The Mycenaean civilization flourished more than 800 years before the classical Greeks, with a complex society, strong artistic tendencies, and a distinct system of writing. Famous for its lion gate and citadel, Mycenae was long believed to be the city that fought Troy in Homer’s epic, the Iliad. But after flourishing nearly three thousand years ago the society vanished, becoming nothing more than a legend. Mycenae brings readers into the heart of this mystery, as it was being solved, through lively text, stunning photographs, and an original take on Greek history and mythology.

Using the pivotal summer of 1954—a year after Linear B, the mysterious language present on all Mycenaean artifacts, was decoded—as her entry point, author Athina Cacouri reveals the fascinating archaeological history of the site, from the pioneering work of Heinrich Schliemann to the discovery of hundreds of “seal stones,” marked with an unknown language. Cacouri’s text is complemented by the photographs of Robert McCabe, whose lens captured the site before it was opened to the general public, giving his atmospheric images a poignant, unmatched immediacy. An original play, commissioned for this volume from renowned American playwright John Guare, sets the mythological stage for the archaeological discoveries to come by recounting the history of the House of Atreus and King Agamemnon’s Trojan War, while commentary on the photographs from archaeologist Lisa Wace French ties those myths to very real discoveries at the site. An essay by Daniel Fallu, detailing the importance of Mycenae’s geology, rounds out this unparalleled survey of one of Greece’s treasured archaeological sites.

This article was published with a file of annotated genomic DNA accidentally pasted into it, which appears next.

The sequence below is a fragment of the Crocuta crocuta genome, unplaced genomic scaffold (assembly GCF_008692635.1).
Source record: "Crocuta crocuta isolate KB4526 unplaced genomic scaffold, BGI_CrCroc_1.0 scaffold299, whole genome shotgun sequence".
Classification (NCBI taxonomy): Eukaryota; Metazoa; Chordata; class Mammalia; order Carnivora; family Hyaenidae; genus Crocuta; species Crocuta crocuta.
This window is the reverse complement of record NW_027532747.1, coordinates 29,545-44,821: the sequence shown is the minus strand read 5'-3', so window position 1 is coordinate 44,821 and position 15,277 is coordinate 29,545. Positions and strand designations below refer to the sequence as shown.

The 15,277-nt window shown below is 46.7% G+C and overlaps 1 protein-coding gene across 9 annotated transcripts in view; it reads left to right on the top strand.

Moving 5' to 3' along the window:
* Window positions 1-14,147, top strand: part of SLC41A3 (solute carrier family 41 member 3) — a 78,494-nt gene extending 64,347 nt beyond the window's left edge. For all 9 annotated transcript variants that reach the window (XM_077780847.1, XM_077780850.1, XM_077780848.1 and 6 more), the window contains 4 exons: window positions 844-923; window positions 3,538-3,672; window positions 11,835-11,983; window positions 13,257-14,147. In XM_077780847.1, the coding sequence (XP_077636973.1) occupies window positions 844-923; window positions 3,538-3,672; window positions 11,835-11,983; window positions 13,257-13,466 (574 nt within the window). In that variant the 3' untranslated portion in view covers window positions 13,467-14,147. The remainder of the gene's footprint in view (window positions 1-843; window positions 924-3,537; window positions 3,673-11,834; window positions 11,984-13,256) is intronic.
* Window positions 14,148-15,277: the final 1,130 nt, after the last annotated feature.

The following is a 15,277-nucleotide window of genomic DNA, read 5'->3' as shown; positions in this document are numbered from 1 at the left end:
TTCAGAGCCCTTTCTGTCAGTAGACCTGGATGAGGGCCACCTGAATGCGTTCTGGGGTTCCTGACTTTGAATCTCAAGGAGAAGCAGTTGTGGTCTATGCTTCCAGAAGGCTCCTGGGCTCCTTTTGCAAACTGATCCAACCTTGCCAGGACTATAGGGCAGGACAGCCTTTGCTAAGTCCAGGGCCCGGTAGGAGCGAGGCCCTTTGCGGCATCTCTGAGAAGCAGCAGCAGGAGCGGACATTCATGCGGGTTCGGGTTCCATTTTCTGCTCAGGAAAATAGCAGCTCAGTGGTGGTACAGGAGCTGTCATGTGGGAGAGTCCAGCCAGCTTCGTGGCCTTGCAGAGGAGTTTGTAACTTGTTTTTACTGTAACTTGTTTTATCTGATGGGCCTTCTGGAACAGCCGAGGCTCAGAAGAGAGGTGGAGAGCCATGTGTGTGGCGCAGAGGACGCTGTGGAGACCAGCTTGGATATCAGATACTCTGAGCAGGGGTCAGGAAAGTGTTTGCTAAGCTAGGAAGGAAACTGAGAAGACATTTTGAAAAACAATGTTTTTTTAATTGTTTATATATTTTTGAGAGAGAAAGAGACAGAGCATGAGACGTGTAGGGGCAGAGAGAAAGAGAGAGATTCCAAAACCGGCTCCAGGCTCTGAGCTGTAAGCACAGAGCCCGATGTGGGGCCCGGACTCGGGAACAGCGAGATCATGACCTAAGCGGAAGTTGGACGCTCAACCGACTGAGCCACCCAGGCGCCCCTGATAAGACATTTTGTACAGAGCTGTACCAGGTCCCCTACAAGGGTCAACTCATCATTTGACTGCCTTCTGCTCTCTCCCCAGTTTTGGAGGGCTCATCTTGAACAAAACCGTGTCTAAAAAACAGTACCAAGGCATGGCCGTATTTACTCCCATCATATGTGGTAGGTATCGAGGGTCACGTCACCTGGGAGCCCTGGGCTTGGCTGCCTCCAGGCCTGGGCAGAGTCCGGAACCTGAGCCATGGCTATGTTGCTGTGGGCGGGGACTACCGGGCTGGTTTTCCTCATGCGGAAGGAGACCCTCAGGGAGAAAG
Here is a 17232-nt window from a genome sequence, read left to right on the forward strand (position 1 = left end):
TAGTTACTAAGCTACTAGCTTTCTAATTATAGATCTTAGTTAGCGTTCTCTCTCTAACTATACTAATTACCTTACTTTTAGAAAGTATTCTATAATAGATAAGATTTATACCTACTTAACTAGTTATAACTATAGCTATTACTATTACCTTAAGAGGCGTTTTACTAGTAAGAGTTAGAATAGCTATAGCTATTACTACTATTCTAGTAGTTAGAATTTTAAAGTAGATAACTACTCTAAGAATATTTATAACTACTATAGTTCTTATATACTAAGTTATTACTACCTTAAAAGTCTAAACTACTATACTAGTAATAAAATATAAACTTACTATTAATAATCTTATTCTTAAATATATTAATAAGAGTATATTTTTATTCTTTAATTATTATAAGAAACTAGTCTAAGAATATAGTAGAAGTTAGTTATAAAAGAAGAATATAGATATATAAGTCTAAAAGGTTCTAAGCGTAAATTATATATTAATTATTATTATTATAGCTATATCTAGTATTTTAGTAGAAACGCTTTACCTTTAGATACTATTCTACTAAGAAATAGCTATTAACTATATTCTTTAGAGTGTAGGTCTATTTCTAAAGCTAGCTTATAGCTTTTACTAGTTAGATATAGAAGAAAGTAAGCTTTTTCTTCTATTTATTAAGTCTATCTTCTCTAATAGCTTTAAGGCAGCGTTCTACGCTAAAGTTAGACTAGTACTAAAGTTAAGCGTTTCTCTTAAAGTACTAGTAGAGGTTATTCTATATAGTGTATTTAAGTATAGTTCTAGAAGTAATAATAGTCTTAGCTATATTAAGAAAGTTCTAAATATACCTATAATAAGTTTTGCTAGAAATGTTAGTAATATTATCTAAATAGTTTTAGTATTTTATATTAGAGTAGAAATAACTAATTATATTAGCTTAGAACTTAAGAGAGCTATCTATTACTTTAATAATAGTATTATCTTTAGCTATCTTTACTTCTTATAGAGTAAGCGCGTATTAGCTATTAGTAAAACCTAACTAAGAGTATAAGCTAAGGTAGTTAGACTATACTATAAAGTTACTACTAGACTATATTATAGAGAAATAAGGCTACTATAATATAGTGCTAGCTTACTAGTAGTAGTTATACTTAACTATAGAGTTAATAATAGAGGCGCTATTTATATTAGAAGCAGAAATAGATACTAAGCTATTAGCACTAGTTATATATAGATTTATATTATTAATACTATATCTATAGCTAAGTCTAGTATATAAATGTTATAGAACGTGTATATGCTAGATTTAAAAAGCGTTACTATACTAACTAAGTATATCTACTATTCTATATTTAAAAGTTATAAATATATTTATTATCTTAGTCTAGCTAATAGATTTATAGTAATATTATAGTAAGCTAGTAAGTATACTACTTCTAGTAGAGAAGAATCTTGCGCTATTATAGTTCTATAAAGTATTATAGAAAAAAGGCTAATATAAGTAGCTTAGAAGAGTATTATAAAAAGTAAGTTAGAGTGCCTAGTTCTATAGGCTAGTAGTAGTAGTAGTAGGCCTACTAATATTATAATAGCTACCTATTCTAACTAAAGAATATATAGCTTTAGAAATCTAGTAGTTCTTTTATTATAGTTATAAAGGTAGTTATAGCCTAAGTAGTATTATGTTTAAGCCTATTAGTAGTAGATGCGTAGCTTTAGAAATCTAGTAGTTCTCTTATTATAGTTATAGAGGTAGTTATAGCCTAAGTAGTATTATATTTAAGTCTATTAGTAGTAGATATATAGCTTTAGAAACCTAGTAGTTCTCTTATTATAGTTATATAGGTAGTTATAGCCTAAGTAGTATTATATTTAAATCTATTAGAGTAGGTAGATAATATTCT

A multifaceted look at a brilliant civilization and the tireless work that led to its rediscovery, Mycenae is a fast-paced, lushly illustrated exploration of one of the most intriguing mysteries of antiquity that is sure to delight lovers of classical civilization, photography, and travel.

Read more

Women Who Read Are Dangerous

By

An elegant survey of over 70 works of art featuring women reading throughout history.

What is it about a woman reading that has captivated hundreds of artists over the centuries? Stefan Bollmann’s Women Who Read Are Dangerous explores this popular subject in more than 70 artworks—drawings, paintings, photographs, and prints—by iconic artists such as Henri Matisse, Edward Hopper, Suzanne Valadon, August Sander, Rembrandt, and many more.